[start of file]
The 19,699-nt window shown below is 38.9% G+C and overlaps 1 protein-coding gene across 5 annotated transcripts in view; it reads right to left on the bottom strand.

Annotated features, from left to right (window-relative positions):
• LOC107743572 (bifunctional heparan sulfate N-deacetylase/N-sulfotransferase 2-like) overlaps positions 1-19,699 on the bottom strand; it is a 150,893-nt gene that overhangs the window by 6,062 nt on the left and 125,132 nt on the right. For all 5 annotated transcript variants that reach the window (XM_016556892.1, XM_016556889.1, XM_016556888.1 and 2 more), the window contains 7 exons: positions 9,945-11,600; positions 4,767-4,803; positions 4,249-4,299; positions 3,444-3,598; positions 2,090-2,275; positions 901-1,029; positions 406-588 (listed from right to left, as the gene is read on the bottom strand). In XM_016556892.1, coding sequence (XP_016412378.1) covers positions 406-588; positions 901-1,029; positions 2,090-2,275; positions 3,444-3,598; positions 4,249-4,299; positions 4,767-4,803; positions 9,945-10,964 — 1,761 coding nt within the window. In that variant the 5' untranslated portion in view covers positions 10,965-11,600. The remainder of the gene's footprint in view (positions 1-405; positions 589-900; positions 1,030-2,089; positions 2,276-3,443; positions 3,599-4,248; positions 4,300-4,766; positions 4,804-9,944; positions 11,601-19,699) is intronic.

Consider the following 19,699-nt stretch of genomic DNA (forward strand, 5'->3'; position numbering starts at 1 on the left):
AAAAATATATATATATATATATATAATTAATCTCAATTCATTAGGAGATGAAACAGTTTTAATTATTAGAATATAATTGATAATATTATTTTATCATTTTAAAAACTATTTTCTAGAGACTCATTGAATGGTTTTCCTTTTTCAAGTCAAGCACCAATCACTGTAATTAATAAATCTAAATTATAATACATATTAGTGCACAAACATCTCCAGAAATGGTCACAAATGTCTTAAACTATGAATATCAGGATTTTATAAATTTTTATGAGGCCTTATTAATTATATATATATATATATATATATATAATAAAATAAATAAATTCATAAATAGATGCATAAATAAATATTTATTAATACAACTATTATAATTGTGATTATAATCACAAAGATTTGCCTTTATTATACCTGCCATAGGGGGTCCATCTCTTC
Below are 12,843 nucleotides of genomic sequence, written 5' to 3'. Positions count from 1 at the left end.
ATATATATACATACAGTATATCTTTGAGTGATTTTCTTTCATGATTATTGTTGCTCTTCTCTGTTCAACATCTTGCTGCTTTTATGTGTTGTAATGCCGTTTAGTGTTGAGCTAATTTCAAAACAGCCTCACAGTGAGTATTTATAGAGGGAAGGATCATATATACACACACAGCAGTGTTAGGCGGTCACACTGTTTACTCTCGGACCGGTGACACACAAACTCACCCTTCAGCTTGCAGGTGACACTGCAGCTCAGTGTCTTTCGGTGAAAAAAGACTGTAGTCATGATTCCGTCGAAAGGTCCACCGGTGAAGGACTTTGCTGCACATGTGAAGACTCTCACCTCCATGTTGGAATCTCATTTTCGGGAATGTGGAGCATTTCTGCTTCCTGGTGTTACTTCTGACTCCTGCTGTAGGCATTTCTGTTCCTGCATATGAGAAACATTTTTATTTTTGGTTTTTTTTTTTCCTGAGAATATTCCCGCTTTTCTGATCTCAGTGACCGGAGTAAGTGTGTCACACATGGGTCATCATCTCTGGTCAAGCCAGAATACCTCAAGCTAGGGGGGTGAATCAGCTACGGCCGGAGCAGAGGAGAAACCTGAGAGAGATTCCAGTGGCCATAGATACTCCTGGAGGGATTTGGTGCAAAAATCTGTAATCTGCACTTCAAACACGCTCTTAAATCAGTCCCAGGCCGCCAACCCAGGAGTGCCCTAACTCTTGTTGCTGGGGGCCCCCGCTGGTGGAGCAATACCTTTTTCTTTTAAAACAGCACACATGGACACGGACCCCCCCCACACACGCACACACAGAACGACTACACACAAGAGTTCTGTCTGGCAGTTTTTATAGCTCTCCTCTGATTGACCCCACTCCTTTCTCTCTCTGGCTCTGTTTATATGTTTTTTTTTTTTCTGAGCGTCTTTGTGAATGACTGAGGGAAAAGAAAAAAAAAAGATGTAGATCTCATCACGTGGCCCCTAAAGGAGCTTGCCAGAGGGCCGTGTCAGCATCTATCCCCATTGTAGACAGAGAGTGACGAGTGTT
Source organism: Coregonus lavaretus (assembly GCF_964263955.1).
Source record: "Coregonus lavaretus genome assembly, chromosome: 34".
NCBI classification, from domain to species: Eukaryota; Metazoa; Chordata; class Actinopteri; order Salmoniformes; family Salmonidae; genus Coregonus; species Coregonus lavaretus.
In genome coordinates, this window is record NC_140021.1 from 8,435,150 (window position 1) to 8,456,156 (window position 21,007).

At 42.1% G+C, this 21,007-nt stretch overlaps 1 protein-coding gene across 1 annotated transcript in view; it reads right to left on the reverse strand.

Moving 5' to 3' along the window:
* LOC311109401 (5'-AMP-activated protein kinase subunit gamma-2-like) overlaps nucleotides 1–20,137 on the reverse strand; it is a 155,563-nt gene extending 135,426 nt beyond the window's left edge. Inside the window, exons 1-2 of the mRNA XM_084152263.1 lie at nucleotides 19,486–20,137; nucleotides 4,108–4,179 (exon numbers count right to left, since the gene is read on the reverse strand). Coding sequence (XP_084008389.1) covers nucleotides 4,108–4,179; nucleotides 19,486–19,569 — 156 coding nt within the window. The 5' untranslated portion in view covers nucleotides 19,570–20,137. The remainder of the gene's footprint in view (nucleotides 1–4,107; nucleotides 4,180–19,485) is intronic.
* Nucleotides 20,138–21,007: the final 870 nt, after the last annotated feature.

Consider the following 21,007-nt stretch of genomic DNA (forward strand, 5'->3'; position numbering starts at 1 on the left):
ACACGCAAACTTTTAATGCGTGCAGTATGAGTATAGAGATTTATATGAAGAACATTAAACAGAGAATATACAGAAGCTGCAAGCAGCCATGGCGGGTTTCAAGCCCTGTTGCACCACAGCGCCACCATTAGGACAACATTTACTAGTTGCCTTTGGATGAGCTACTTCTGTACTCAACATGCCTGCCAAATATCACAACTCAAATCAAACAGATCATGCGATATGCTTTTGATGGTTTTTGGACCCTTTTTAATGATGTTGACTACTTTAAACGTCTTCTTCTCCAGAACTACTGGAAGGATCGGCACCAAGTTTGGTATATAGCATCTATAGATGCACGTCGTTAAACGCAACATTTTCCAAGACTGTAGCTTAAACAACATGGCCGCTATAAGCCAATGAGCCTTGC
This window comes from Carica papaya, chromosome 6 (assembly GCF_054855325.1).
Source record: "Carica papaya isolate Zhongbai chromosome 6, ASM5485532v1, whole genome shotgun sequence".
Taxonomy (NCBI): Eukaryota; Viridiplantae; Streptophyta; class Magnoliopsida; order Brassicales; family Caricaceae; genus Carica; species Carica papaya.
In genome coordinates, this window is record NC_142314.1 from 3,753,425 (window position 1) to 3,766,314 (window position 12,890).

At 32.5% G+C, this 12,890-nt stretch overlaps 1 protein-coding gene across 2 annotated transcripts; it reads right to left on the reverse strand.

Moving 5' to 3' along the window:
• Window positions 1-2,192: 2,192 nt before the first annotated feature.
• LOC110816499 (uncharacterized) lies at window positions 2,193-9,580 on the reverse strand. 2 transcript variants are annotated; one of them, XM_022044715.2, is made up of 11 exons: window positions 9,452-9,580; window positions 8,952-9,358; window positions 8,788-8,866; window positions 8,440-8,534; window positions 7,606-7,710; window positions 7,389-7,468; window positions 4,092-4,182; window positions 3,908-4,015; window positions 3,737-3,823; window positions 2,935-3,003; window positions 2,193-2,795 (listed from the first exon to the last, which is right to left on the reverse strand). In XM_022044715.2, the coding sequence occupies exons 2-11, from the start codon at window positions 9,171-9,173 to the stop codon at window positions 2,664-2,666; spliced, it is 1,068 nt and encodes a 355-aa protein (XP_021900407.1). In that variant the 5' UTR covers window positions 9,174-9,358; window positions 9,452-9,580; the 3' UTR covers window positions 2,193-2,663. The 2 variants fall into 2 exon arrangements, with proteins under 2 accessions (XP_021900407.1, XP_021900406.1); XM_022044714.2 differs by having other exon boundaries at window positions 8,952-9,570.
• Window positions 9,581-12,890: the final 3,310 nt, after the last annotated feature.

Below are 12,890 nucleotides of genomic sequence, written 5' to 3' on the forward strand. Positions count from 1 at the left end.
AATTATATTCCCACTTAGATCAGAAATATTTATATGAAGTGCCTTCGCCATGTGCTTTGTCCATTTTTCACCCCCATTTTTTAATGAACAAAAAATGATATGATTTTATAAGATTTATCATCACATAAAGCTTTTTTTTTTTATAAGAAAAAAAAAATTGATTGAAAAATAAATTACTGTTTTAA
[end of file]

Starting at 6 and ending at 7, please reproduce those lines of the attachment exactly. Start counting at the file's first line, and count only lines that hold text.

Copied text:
Below are 12,843 nucleotides of genomic sequence, written 5' to 3'. Positions count from 1 at the left end.
ATATATATACATACAGTATATCTTTGAGTGATTTTCTTTCATGATTATTGTTGCTCTTCTCTGTTCAACATCTTGCTGCTTTTATGTGTTGTAATGCCGTTTAGTGTTGAGCTAATTTCAAAACAGCCTCACAGTGAGTATTTATAGAGGGAAGGATCATATATACACACACAGCAGTGTTAGGCGGTCACACTGTTTACTCTCGGACCGGTGACACACAAACTCACCCTTCAGCTTGCAGGTGACACTGCAGCTCAGTGTCTTTCGGTGAAAAAAGACTGTAGTCATGATTCCGTCGAAAGGTCCACCGGTGAAGGACTTTGCTGCACATGTGAAGACTCTCACCTCCATGTTGGAATCTCATTTTCGGGAATGTGGAGCATTTCTGCTTCCTGGTGTTACTTCTGACTCCTGCTGTAGGCATTTCTGTTCCTGCATATGAGAAACATTTTTATTTTTGGTTTTTTTTTTTCCTGAGAATATTCCCGCTTTTCTGATCTCAGTGACCGGAGTAAGTGTGTCACACATGGGTCATCATCTCTGGTCAAGCCAGAATACCTCAAGCTAGGGGGGTGAATCAGCTACGGCCGGAGCAGAGGAGAAACCTGAGAGAGATTCCAGTGGCCATAGATACTCCTGGAGGGATTTGGTGCAAAAATCTGTAATCTGCACTTCAAACACGCTCTTAAATCAGTCCCAGGCCGCCAACCCAGGAGTGCCCTAACTCTTGTTGCTGGGGGCCCCCGCTGGTGGAGCAATACCTTTTTCTTTTAAAACAGCACACATGGACACGGACCCCCCCCACACACGCACACACAGAACGACTACACACAAGAGTTCTGTCTGGCAGTTTTTATAGCTCTCCTCTGATTGACCCCACTCCTTTCTCTCTCTGGCTCTGTTTATATGTTTTTTTTTTTTCTGAGCGTCTTTGTGAATGACTGAGGGAAAAGAAAAAAAAAAGATGTAGATCTCATCACGTGGCCCCTAAAGGAGCTTGCCAGAGGGCCGTGTCAGCATCTATCCCCATTGTAGACAGAGAGTGACGAGTGTT